Every time I finish writing another episode on mortgage financing, as if on queue, something significant changes. If you sell financial products linked to LIBOR, changes may be heading your way…okay so maybe not till 2021!
Today, Timothy Kitt, Senior Vice President, Head of Pricing and Execution for Freddie Mac released a statement on the replacement of the London Inter-Bank Offered Rate (LIBOR) with the Secured Overnight Financing Rate (SOFR), in support of the recommendation by the Alternative Reference Rate Committee (AARC). Both Fannie Mae and Freddie Mac have indicated they would work to to help lenders and borrowers transition to SOFR-based ARMs by the end of 2021.
So what is SOFR and why should mortgage originators care? The Federal Reserve Bank of New York website defines SOFR as “a broad measure of the cost of borrowing cash overnight collateralized by Treasury securities.” NMLS registered and state-licensed residential mortgage loan originators will need knowledge to clearly disclose the terms to consumers, which will be different than current ARM products consumers are used to.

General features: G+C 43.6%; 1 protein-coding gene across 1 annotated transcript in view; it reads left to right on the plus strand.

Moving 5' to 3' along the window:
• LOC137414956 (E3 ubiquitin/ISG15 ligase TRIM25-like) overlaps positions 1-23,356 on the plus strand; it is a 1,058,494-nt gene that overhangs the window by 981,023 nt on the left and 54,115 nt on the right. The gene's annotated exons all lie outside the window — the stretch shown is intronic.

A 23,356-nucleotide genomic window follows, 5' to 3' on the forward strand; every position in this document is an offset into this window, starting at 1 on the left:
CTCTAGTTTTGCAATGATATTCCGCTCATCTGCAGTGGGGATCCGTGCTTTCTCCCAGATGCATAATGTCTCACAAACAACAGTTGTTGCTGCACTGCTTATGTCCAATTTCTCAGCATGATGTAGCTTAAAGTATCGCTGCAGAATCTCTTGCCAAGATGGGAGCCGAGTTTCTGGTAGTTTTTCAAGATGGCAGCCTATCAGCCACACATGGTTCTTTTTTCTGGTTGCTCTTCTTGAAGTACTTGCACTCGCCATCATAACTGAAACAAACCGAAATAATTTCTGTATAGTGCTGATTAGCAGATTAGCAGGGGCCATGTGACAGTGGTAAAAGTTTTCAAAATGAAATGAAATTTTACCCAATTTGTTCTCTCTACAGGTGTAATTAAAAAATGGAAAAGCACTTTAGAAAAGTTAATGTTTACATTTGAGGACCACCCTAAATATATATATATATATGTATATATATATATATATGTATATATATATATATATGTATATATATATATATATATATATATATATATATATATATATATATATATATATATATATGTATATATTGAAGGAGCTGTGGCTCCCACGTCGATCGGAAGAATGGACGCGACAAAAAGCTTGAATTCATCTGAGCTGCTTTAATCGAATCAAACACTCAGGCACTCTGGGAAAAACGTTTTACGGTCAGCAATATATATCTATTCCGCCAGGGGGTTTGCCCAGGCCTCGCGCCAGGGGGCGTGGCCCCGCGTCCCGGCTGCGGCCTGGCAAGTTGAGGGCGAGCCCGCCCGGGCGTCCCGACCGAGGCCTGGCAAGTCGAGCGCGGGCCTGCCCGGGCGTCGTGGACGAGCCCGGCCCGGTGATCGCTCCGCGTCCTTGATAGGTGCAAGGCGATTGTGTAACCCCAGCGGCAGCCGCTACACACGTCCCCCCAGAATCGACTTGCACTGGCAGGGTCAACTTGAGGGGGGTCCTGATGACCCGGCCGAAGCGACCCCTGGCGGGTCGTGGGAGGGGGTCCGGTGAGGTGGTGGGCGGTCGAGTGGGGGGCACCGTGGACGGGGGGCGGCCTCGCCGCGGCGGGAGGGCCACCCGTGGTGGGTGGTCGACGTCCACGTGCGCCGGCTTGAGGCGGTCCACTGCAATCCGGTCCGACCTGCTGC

AARC’s position is the SOFR model can “…meet consumer needs and be attractive to borrowers and investors at interest rates consistent with…competitive markets.” With SOFR adjustable-rate mortgages, ranges of fixed-rate periods, timing of rate and payment adjustments and interest rate caps, would be similar to current LIBOR products. Unlike current LIBOR arms, the index may be shorter term (30-90 day) based averages, margins will be adjusted upward toward ranges of 2.75% to 3.00% and adjustments will occur every 6 months instead of annually; the advantages and disadvantages are yet to be seen. SOFR has been tracked since April 3, 2018. I may just call her Sophie!
The beginning of the end of LIBOR started with an international investigation in 2012 which uncovered a widespread scheme resulting in London traders being found guilty and convicted for interest rate rigging that went back to the early 2000’s. A new index has been seen as a necessity to instill confidence back in the markets and with consumers. The investigation resulted in more than $9 billion in fines and criminal charges filed by regulators in the United States, UK and the European Union. LIBOR has been used to set interest rates on over $300 trillion in securities and loans.